The Mini-Mental State Examination (MMSE) has been the most used screening instrument to detect a decline in cognitive function throughout decades [4]. However, it has shown not to be adequate in detecting MCI and clinical signs of dementia [5]. Montreal Cognitive Assessment (MoCA) was developed by Nasreddine and collaborators (2005) and has been shown as a tracking tool with a high ability to discriminate normal cognitive function and MCI and early onset dementia [6]. The Auditory Verbal Learning Test (AVLT) is the most common test used to identify objective memory impairment in Western countries [7].

In this study, 60 patients with advanced gastric cancer receiving chemotherapy and 60 healthy controls were selected as the research objects to explore the effect of chemotherapy on cognitive function.

2. Materials and Methods

2.1. Participants

60 patients with stage IV gastric cancer who received fluorouracil based chemotherapy were selected as gastric cancer group in The Hefei Affiliated Hospital of Anhui Medical University from January 2013 to September 2021. In addition, 60 healthy controls matched with gastric cancer patients in age, education and physical condition were recruited as control group. This study was approved by the ethics committee of The Hefei Affiliated Hospital of Anhui Medical University and informed consent was obtained.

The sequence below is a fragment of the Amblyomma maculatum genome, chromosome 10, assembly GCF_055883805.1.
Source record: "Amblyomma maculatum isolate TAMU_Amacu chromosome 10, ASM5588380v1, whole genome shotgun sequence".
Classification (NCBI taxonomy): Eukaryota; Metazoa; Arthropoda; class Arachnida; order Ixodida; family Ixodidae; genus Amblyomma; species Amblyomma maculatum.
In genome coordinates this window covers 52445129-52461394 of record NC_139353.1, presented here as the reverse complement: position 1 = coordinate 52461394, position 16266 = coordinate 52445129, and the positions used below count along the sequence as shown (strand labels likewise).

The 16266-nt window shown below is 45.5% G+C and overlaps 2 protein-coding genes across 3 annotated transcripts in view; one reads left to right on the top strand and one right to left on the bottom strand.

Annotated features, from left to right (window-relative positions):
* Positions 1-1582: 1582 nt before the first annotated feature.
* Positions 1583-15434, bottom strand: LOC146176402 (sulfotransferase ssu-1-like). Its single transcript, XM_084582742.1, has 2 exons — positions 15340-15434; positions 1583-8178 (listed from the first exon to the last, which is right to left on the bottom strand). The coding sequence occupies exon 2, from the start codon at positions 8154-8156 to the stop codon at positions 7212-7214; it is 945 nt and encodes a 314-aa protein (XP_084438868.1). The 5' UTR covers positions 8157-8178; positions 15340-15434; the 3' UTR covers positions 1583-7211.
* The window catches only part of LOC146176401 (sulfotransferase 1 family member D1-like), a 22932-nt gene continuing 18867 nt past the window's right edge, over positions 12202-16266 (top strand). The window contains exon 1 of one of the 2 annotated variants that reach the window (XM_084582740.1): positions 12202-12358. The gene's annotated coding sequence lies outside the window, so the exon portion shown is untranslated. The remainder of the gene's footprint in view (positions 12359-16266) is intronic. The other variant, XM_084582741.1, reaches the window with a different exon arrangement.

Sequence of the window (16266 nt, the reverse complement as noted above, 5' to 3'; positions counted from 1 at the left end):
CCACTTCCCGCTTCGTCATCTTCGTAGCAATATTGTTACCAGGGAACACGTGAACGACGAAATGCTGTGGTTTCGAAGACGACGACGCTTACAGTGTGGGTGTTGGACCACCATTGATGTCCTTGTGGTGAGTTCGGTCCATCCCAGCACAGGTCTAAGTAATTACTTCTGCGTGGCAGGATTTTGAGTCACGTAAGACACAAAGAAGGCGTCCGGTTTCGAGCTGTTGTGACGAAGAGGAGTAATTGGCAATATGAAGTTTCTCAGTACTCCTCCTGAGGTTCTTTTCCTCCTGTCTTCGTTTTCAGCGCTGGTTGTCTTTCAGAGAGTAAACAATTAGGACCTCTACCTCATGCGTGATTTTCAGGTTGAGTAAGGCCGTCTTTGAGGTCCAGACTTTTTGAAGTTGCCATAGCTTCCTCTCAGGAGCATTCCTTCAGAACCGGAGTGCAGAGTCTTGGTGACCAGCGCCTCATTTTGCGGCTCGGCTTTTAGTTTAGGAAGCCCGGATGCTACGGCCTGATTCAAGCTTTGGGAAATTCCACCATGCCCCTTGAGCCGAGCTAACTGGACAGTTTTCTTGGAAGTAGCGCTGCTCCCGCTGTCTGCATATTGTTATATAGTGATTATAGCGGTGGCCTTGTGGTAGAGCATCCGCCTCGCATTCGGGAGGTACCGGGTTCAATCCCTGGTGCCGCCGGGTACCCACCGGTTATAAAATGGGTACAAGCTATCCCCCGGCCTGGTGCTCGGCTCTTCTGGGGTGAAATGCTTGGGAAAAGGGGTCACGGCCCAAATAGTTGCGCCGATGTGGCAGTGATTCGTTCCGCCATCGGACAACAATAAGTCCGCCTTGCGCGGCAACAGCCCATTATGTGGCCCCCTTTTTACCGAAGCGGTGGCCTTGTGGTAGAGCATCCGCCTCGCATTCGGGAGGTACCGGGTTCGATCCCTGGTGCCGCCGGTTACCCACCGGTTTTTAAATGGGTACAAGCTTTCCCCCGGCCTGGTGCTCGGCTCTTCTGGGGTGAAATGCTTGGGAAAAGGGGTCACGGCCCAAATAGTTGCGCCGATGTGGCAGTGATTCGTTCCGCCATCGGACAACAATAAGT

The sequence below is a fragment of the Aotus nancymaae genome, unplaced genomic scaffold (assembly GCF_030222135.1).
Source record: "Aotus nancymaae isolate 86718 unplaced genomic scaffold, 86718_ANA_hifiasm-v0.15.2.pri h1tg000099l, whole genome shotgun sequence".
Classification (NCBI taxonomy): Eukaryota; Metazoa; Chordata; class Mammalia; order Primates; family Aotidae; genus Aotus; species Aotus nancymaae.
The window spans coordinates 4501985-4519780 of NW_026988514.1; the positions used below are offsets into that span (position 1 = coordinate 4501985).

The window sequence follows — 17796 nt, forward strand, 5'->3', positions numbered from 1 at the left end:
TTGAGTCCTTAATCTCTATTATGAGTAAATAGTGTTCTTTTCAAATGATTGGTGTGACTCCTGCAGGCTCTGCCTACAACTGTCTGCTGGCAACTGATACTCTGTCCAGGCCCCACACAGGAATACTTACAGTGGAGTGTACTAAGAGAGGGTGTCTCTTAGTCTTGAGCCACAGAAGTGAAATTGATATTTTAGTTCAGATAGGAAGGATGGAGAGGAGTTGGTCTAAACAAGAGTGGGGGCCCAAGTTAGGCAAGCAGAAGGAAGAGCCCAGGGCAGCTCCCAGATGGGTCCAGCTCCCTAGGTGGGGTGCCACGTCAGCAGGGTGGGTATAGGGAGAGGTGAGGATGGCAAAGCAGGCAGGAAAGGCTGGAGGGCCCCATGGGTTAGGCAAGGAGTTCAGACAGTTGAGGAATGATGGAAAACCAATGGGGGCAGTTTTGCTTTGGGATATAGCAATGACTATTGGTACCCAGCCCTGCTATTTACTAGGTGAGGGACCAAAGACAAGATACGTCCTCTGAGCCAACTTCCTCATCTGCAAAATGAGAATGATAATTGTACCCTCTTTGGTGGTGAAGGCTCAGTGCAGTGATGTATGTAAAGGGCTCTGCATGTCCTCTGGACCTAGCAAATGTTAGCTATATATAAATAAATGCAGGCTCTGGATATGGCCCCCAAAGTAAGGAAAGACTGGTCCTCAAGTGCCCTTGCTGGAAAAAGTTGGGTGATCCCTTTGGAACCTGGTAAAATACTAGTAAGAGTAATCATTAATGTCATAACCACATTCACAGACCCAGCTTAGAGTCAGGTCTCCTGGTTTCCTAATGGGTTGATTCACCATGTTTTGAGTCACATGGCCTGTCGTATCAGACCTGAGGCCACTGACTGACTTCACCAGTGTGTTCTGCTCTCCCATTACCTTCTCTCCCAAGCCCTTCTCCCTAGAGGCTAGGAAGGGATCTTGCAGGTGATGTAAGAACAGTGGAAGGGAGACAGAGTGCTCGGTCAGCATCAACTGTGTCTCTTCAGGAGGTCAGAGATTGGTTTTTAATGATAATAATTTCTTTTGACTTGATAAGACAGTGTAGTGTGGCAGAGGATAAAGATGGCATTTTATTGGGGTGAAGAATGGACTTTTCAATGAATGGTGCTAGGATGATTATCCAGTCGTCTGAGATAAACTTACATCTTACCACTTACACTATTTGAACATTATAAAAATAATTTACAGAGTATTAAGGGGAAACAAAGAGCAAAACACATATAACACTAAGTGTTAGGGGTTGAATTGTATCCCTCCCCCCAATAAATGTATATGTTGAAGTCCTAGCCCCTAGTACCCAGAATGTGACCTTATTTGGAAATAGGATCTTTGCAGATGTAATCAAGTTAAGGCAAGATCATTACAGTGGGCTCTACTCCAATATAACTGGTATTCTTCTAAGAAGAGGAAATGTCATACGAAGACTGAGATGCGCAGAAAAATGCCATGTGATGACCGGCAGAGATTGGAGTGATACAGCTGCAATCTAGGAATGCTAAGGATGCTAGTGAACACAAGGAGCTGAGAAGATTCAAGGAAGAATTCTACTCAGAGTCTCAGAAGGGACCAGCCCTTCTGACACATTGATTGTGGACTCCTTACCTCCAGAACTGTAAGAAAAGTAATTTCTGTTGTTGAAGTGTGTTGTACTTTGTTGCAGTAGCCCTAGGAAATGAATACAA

2.2. Inclusion Criteria

1) Patients with definite diagnosis of stage IV adenocarcinoma gastric cancer (with cytological or pathological evidence); 2) Patients was treated with fluorouracil based chemotherapy (capecitabine or S-1); 3) Mini Mental State Examination (MMSE) score ≥ 24, Montreal Cognitive Assessment (MoCA) score ≥ 26; 4) General cognitive function was normal. Activities of daily living were basically normal. Right handedness (vision or corrected vision was normal, binaural hearing was ok, and can cooperate to complete the examination). ECOG score was less than or equal to 2; 5) No hearing, vision, language and other functional barriers.

2.3. Exclusion Criteria

1) Patients with advanced cachexia; 2) Accompanied with dementia and mental symptoms; 3) Accompanied with other physical and mental disorders that can lead to cognitive impairment; 4) History of alcohol/drug dependence or taking related drugs to improve cognition; 5) Complicated with severe heart, liver, kidney, brain and hematopoietic system diseases.

2.4. Assessment Methods

MMSE and MoCA were used to assess the cognitive function of the patients, and AVLT was used to assess the ability of immediate memory and delayed memory. The patients were tested before chemotherapy and at least after 4 times standard dose chemotherapy (within 1 - 2 weeks). The test environment is quiet without external interference, the testers are trained intensively and the test methods are unified.

2.5. Statistical Methods